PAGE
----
Business-wise, Skype is a basketcase. But that’s just one of the things that makes it one of the most emblematic companies of our time – a real, Ur-Web 2.0 company.
Like so many internet companies, Skype has millions and millions of users. Like these internet companies, too, it can’t make very much money off all these users. Hello, Facebook! And like these internet pin-ups, it owes a great deal to utopian power fantasies.
But what makes Skype so very of its time is the peculiar relationship it has with incumbent telecomms companies.
Think of Skype as a kind of parasitic virus that threatens to bring the host to its knees – but which can’t survive without a living host. Bloggers and mainstream newspapers are another good example.
Well, Skype has no network of its own – it’s simply an open protocol (SIP is more than one protocol, but bear with me) wrapped up in some proprietary bits. Apart from a few authentication servers, its only real asset is its “brand” – which isn’t the most concrete or tangible line item to have on your balance sheet.
Continue reading “VoIP is Dead. It's just another feature, now”
A Voice over IP service was to blame for a man in Massachusetts bursting into flames at the weekend.
The man, David Reed, held an executive position at Lotus in the early 1980s, and was a Fellow at HP Labs. He is said to be recovering from the spontaneous human combustion at MIT Media Lab, where he’s on the faculty – and where, we hope, the presence of alarm clocks that run away from people shouldn’t hinder his recovery.
We’re speaking figuratively, of course.
Reed was responding to a discussion on David Farber’s IP list that prompted by last week’s publicity stunt by Skype. We reported this here, but to summarize: Skype, notorious as a closed system, asked the FCC to open its networks to so any device can be attached (which it already can), and create a new standards body so it could nobble the cellular operators’ own standards bodies, and tell them what to do. A fine case of the pot calling the kettle black, we suggested.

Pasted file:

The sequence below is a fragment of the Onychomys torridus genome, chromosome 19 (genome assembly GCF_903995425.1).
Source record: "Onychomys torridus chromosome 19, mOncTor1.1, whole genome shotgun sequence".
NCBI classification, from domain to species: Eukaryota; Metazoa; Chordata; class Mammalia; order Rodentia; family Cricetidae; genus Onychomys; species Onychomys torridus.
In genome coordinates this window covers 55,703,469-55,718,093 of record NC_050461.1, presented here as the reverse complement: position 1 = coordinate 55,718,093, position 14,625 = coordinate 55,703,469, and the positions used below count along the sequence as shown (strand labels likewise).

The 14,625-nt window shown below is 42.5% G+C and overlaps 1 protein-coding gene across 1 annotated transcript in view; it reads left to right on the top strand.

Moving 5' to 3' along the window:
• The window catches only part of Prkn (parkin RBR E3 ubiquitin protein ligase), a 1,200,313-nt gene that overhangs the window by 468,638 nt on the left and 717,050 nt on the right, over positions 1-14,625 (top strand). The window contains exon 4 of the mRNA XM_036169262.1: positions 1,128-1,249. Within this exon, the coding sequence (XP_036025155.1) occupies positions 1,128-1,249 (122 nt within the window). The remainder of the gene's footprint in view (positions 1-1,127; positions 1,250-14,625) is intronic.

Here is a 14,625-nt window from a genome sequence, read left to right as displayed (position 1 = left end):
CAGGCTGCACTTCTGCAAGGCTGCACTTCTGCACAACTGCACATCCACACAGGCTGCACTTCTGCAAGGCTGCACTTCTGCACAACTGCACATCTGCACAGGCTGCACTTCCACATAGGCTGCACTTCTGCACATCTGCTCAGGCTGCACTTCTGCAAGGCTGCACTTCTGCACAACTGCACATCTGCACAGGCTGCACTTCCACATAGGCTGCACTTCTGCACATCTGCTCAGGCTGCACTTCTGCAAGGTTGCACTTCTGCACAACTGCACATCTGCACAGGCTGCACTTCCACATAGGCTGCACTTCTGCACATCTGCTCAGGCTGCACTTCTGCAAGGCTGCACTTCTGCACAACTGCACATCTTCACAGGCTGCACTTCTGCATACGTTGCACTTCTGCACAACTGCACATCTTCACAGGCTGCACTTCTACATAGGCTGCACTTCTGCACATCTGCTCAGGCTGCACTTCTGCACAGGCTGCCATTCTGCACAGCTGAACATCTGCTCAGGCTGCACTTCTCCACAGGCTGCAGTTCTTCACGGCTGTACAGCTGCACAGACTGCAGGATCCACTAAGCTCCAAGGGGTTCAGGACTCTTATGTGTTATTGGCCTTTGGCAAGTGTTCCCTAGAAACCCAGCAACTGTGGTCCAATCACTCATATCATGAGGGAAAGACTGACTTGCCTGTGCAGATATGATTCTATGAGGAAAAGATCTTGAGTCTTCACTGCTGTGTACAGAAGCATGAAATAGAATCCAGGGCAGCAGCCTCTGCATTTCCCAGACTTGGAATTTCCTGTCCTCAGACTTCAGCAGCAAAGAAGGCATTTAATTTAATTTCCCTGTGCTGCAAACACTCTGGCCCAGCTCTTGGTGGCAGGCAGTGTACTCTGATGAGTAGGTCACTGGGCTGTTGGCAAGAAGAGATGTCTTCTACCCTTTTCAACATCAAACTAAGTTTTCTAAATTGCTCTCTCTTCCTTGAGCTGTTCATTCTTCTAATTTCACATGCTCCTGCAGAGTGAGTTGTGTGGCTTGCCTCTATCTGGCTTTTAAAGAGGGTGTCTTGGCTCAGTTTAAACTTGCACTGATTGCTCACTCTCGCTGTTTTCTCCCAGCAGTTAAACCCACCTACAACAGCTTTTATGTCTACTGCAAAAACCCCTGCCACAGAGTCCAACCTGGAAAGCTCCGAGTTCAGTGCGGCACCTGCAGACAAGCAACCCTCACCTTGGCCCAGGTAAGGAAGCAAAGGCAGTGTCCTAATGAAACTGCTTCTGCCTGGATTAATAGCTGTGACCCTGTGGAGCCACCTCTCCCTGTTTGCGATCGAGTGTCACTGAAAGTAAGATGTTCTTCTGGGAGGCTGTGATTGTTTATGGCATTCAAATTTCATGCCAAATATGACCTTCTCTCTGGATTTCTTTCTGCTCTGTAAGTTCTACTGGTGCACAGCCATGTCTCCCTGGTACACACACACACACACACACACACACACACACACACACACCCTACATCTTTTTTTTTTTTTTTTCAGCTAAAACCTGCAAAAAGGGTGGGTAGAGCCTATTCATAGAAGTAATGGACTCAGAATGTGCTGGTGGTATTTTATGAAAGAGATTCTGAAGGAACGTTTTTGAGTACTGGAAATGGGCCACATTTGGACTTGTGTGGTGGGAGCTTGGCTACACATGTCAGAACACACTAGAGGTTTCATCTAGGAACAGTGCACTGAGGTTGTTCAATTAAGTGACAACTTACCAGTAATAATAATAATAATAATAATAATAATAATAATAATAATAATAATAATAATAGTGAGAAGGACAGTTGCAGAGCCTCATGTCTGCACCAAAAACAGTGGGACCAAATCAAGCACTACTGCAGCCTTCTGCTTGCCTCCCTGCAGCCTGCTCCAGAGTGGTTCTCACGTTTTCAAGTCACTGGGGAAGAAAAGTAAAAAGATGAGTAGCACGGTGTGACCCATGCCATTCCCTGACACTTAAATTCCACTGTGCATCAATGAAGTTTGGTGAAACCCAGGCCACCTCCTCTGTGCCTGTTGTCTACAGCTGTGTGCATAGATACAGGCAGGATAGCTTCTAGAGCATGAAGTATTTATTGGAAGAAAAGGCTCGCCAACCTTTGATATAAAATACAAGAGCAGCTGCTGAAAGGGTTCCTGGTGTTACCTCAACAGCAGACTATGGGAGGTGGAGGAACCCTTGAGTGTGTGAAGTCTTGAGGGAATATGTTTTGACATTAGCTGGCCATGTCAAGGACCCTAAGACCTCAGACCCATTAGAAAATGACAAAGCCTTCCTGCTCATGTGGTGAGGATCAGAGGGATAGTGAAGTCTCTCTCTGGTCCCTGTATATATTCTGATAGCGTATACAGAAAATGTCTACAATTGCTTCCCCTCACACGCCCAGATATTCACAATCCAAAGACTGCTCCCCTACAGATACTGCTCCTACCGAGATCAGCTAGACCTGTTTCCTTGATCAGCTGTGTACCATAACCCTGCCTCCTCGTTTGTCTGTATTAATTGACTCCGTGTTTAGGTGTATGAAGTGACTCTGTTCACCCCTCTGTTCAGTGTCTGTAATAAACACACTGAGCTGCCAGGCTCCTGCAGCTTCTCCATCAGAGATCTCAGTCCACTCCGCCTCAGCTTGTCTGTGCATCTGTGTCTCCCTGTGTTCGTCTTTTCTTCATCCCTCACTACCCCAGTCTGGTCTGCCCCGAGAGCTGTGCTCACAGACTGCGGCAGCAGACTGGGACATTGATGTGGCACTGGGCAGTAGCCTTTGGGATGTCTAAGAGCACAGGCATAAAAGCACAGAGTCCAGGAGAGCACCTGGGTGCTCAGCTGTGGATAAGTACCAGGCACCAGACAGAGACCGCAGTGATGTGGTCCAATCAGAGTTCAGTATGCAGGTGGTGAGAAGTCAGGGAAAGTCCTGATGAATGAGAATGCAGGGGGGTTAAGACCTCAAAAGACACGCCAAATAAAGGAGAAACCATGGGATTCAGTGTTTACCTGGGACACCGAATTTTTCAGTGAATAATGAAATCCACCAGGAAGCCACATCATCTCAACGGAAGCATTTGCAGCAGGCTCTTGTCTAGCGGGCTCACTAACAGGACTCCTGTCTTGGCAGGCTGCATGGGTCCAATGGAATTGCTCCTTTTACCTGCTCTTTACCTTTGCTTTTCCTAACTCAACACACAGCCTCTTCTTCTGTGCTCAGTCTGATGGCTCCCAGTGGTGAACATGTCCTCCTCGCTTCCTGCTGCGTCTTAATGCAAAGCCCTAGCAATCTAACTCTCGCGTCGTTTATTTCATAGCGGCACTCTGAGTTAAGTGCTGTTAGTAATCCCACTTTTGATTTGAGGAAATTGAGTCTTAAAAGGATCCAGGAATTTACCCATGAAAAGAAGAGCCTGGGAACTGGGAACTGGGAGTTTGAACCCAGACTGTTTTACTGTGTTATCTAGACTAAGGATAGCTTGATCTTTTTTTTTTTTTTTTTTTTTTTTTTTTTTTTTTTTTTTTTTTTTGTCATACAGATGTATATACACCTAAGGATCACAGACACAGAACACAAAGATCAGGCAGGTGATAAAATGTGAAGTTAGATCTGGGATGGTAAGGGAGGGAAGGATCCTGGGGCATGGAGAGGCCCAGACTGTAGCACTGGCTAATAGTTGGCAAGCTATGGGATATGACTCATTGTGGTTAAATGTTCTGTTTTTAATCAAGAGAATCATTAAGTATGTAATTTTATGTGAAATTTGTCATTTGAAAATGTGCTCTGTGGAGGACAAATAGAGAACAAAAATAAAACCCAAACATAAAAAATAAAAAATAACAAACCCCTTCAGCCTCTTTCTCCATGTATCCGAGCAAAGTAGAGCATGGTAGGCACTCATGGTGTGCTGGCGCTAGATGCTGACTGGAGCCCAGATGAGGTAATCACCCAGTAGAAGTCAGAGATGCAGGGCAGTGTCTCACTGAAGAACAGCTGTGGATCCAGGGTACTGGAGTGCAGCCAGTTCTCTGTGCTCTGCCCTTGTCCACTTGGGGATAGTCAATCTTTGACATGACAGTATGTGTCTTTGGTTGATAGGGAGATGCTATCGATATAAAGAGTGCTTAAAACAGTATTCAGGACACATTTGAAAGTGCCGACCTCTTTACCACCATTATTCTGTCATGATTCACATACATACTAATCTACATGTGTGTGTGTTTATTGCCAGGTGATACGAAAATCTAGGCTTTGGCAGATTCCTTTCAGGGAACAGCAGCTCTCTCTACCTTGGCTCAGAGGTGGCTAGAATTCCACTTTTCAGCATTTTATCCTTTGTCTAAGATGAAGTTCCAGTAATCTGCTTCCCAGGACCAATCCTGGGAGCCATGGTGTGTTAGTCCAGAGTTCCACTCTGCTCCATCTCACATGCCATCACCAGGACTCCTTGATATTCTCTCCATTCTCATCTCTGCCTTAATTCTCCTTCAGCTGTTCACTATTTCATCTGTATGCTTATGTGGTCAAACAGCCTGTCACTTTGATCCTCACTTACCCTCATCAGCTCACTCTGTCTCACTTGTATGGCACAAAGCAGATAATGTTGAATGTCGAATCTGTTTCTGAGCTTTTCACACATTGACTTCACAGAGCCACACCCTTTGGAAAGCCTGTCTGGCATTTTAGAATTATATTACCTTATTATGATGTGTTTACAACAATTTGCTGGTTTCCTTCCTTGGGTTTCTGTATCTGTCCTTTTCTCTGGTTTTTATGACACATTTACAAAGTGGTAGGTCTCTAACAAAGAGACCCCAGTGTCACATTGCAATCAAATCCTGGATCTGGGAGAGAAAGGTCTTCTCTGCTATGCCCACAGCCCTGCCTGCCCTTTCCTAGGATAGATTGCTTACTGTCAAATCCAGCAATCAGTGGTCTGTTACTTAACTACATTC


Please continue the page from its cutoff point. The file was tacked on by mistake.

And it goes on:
But the discussion rapidly turned into a conflagration.
Continue reading “Spontaneous human combustion: Skype to blame”
eBay’s proprietary VoIP service Skype wants the Federal Communications Commission to change its rules on how cellular networks operate.
It’s demanding that the US regulator extend a 1968 legal decision, which permitted any device to be attached to the AT&T network, to apply to mobile operators. It also wants a new industry body to decide the standards for the networks, and ensure they comply: effectively bypassing the 3GPP (http://www.3gpp.org/), 3GPP2 (http://www.3gpp2.org/) and IETF standards bodies.
“After you”, the operators may well say.
For Skype is a closed system itself, using a proprietary signalling protocol, in contrast to the open SIP (Session Initiation Protocol) family of industry standards. In addition, the Skype client is closed proprietary software – in contrast to the software libre WengoPhone (http://www.openwengo.org/) project, and in contrast to much of the core infrastructure used by VoIP service providers, which is often based on Asterisk (http://www.asterisk.org/), which is available under GPL.
But is the claim justified?
Continue reading “Pot, dial kettle: Closed Skype wants open networks”
“eBay looks less fearsome when you’re upside down,” says the young CEO behind the online auction house’s great Chinese rival Jack Ma. To encourage new hires at his Alibaba.com, Ma asks them to perform handstands. Maybe that won’t be necessary for much longer, as eBay is a lot less fearsome – and a lot poorer – after splurging $2.6bn on Skype (and $4bn in total if Skype hits the numbers).
Couldn’t eBay have done something more sensible with $4 billion – like give the money back to its shareholders – or to the Katrina relief fund?
Continue reading “Meg Whitman's $2.6bn spam goof?”